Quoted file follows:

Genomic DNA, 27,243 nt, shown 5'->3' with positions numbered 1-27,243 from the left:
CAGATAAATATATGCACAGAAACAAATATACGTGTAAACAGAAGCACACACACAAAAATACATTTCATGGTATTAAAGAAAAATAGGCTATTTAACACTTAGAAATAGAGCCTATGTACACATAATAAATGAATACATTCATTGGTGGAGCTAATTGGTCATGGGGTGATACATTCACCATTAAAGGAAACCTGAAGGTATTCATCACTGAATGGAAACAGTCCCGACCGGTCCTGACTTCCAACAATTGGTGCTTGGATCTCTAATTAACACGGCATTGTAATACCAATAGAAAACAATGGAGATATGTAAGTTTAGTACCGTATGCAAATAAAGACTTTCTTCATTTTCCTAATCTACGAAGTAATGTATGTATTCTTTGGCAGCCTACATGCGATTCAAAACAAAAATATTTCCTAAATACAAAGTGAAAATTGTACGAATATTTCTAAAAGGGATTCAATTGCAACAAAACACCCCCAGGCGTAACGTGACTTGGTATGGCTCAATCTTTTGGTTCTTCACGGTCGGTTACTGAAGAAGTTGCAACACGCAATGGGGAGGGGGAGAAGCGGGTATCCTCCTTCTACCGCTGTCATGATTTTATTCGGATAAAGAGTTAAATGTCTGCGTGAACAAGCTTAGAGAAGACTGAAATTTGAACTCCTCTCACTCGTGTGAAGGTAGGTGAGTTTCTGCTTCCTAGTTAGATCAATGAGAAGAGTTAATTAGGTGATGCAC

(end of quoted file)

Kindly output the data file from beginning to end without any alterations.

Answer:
Genomic DNA, 27,243 nt, shown 5'->3' with positions numbered 1-27,243 from the left:
CAGATAAATATATGCACAGAAACAAATATACGTGTAAACAGAAGCACACACACAAAAATACATTTCATGGTATTAAAGAAAAATAGGCTATTTAACACTTAGAAATAGAGCCTATGTACACATAATAAATGAATACATTCATTGGTGGAGCTAATTGGTCATGGGGTGATACATTCACCATTAAAGGAAACCTGAAGGTATTCATCACTGAATGGAAACAGTCCCGACCGGTCCTGACTTCCAACAATTGGTGCTTGGATCTCTAATTAACACGGCATTGTAATACCAATAGAAAACAATGGAGATATGTAAGTTTAGTACCGTATGCAAATAAAGACTTTCTTCATTTTCCTAATCTACGAAGTAATGTATGTATTCTTTGGCAGCCTACATGCGATTCAAAACAAAAATATTTCCTAAATACAAAGTGAAAATTGTACGAATATTTCTAAAAGGGATTCAATTGCAACAAAACACCCCCAGGCGTAACGTGACTTGGTATGGCTCAATCTTTTGGTTCTTCACGGTCGGTTACTGAAGAAGTTGCAACACGCAATGGGGAGGGGGAGAAGCGGGTATCCTCCTTCTACCGCTGTCATGATTTTATTCGGATAAAGAGTTAAATGTCTGCGTGAACAAGCTTAGAGAAGACTGAAATTTGAACTCCTCTCACTCGTGTGAAGGTAGGTGAGTTTCTGCTTCCTAGTTAGATCAATGAGAAGAGTTAATTAGGTGATGCAC